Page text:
Very often, politicians “evolve” or “pivot” from a position that has earned them intense loyalty from a small group to a position they think will resonate with a larger group in order to get more supporters. This works for some people. But that’s not Trump’s strategy.

Instead, he goes all-in with his core supporters, establishing stronger bonds and identifying more closely with that group than someone with a more moderate message would. This also creates extremes on both sides: passionate supporters and intense detractors.

President Trump the communicator, then, has a laser focus on one particular segment of the population. He doesn’t mind if you don’t agree with him because he’s not talking to you anyway. His strategy is to continue nurturing his credibility with core supporters.

Trump: The emotional leader

Peppering your credibility with emotional appeals – what Aristotle calls “pathos” – is particularly effective. As Aristotle once wrote, “The hearer always sympathizes with one who speaks emotionally, even though he really says nothing.”

Anger, for example, is an emotion that a speaker can provoke in an audience by using real or perceived slights. In Book 2 of his “On Rhetoric,” Aristotle writes that anger is an “impulse, accompanied by pain, to a conspicuous revenge for a conspicuous slight.” He details how an audience will channel their “great resentment” and revel in the “pleasure” of their expectation of “revenge” against those who have wronged them.

In another passage, he writes, “people who are afflicted by sickness or poverty or love or thirst or any other unsatisfied desires are prone to anger and easily roused: especially against those who slight their present distress.”

Using slights to channel and rouse anger is a near daily strategy that Trump has used against the FBI, the news media, the Mueller investigation and other perceived enemies.

Anger over the slighting of one’s “present distress” also helps explain why, for example, Hillary Clinton’s “basket of deplorables” comment was such a rallying cry for Republicans. They didn’t like being dissed.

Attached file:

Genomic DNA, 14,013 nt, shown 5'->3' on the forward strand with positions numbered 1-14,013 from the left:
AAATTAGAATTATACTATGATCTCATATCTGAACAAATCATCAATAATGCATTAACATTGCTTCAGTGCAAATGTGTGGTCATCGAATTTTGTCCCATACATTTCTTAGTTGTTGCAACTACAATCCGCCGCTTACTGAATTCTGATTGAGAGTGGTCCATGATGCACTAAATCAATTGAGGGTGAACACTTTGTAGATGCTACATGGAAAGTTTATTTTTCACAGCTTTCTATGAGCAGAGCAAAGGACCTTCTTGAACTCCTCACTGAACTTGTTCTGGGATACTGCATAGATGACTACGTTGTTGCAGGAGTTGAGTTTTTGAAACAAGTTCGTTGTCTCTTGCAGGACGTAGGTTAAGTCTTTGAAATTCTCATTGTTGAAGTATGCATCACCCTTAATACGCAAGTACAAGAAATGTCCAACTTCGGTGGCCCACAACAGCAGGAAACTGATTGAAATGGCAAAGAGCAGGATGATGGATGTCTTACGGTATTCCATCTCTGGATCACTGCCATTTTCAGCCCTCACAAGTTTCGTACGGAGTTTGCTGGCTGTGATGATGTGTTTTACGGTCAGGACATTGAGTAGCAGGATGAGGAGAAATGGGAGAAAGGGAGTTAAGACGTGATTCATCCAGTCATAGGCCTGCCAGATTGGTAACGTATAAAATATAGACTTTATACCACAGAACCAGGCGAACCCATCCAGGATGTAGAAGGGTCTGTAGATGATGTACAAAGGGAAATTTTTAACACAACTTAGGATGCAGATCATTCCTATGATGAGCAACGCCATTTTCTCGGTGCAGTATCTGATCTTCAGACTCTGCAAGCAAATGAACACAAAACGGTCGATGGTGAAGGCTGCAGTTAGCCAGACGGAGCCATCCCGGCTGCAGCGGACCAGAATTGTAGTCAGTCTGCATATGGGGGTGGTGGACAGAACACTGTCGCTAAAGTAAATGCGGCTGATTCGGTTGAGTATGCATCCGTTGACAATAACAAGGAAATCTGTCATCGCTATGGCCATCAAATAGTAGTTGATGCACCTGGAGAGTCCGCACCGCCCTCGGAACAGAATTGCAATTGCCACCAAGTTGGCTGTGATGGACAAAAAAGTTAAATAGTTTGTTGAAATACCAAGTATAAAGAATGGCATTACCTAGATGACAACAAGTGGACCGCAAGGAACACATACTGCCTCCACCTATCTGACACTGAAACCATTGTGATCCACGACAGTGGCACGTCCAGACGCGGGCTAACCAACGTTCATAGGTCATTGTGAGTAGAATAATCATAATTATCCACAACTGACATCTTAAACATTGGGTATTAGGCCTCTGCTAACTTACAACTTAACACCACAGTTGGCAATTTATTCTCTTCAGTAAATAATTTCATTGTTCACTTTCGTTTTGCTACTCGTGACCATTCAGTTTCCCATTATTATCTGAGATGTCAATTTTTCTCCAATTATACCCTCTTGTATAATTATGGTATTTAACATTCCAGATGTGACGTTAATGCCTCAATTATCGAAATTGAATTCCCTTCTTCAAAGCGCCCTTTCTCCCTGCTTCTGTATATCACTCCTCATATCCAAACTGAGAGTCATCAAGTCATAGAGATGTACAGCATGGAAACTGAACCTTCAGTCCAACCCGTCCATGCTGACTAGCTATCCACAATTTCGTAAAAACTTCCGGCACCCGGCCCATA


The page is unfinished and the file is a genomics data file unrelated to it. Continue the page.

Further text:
Trump’s language style

A speaker’s style of language is also important. Trump is very effective with this, too.

Aristotle recommended that a speaker should first identify feelings that their audience already holds, and then use vivid language that resonates with that specific audience to intensify those emotions. Trump has repeatedly put this tactic to work, particularly at his rallies.

What Aristotle Can Teach Us About Trump's RhetoricStatue of Aristotle. Shutterstock

For example, Trump regularly invokes a familiar adversary, Hillary Clinton, at his rallies. By drawing on his audience’s known animosity toward her and encouraging them in the “lock her up” chant, calling for her to be jailed and describing her election night loss as “her funeral,” he is using an aggressive style of language that reflects and heightens the preexisting emotions of his audience.

The downside is that the more he uses language that is strongly incompatible with other groups, the more they dislike him. But that seems to be something Trump embraces, which only gives him even more credibility with his supporters.

Whether this approach is a smart electoral strategy in the future remains to be seen.The Conversation

About The Author

Anthony F. Arrigo, Associate Professor, Writing Rhetoric and Communication, University of Massachusetts Dartmouth

This article is republished from The Conversation under a Creative Commons license. Read the original article.